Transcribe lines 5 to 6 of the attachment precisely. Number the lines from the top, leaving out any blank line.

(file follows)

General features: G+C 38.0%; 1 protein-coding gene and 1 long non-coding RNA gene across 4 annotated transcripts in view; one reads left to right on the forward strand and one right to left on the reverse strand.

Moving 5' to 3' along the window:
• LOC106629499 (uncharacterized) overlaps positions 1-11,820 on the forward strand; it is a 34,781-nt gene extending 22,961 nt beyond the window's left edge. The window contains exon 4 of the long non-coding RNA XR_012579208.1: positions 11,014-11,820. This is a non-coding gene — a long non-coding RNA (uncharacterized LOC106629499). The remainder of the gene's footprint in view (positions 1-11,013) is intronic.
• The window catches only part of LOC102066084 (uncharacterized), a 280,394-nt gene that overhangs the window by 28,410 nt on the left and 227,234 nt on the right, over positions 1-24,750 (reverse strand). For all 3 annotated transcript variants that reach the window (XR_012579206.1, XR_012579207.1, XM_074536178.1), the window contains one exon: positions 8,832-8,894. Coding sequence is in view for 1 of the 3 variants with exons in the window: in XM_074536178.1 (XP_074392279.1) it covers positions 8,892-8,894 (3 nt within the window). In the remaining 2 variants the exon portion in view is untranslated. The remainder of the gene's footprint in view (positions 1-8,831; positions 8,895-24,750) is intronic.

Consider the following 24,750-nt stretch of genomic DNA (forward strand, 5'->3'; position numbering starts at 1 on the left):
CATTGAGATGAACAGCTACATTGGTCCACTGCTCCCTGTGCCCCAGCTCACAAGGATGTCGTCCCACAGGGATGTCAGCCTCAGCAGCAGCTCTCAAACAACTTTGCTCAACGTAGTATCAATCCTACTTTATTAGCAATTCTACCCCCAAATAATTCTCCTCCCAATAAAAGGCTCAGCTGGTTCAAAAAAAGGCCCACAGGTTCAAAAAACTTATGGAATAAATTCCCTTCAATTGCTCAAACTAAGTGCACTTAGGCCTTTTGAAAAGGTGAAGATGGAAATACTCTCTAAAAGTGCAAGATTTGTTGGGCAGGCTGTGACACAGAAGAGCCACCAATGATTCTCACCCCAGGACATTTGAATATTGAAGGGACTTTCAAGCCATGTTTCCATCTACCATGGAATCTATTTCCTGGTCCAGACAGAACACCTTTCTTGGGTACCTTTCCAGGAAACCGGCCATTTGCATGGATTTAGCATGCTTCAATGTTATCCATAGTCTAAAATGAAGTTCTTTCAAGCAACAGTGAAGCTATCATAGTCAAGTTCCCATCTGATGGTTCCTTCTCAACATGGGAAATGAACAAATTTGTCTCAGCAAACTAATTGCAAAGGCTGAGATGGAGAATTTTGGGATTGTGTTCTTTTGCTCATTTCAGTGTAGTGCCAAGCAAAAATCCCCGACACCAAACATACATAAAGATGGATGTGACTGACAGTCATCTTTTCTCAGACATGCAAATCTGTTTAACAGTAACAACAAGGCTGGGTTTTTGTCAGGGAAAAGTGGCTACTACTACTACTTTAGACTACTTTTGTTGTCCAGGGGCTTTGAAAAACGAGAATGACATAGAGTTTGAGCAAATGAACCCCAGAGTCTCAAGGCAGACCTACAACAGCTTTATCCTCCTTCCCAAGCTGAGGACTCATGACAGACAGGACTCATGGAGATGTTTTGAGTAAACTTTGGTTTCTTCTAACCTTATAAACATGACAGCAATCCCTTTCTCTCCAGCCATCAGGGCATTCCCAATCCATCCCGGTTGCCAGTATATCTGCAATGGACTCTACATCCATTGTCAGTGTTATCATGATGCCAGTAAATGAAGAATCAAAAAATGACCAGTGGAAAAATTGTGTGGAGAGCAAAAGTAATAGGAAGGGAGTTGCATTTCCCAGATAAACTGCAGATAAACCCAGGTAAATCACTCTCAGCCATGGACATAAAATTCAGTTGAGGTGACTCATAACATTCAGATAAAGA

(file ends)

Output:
Consider the following 24,750-nt stretch of genomic DNA (forward strand, 5'->3'; position numbering starts at 1 on the left):
CATTGAGATGAACAGCTACATTGGTCCACTGCTCCCTGTGCCCCAGCTCACAAGGATGTCGTCCCACAGGGATGTCAGCCTCAGCAGCAGCTCTCAAACAACTTTGCTCAACGTAGTATCAATCCTACTTTATTAGCAATTCTACCCCCAAATAATTCTCCTCCCAATAAAAGGCTCAGCTGGTTCAAAAAAAGGCCCACAGGTTCAAAAAACTTATGGAATAAATTCCCTTCAATTGCTCAAACTAAGTGCACTTAGGCCTTTTGAAAAGGTGAAGATGGAAATACTCTCTAAAAGTGCAAGATTTGTTGGGCAGGCTGTGACACAGAAGAGCCACCAATGATTCTCACCCCAGGACATTTGAATATTGAAGGGACTTTCAAGCCATGTTTCCATCTACCATGGAATCTATTTCCTGGTCCAGACAGAACACCTTTCTTGGGTACCTTTCCAGGAAACCGGCCATTTGCATGGATTTAGCATGCTTCAATGTTATCCATAGTCTAAAATGAAGTTCTTTCAAGCAACAGTGAAGCTATCATAGTCAAGTTCCCATCTGATGGTTCCTTCTCAACATGGGAAATGAACAAATTTGTCTCAGCAAACTAATTGCAAAGGCTGAGATGGAGAATTTTGGGATTGTGTTCTTTTGCTCATTTCAGTGTAGTGCCAAGCAAAAATCCCCGACACCAAACATACATAAAGATGGATGTGACTGACAGTCATCTTTTCTCAGACATGCAAATCTGTTTAACAGTAACAACAAGGCTGGGTTTTTGTCAGGGAAAAGTGGCTACTACTACTACTTTAGACTACTTTTGTTGTCCAGGGGCTTTGAAAAACGAGAATGACATAGAGTTTGAGCAAATGAACCCCAGAGTCTCAAGGCAGACCTACAACAGCTTTATCCTCCTTCCCAAGCTGAGGACTCATGACAGACAGGACTCATGGAGATGTTTTGAGTAAACTTTGGTTTCTTCTAACCTTATAAACATGACAGCAATCCCTTTCTCTCCAGCCATCAGGGCATTCCCAATCCATCCCGGTTGCCAGTATATCTGCAATGGACTCTACATCCATTGTCAGTGTTATCATGATGCCAGTAAATGAAGAATCAAAAAATGACCAGTGGAAAAATTGTGTGGAGAGCAAAAGTAATAGGAAGGGAGTTGCATTTCCCAGATAAACTGCAGATAAACCCAGGTAAATCACTCTCAGCCATGGACATAAAATTCAGTTGAGGTGACTCATAACATTCAGATAAAGA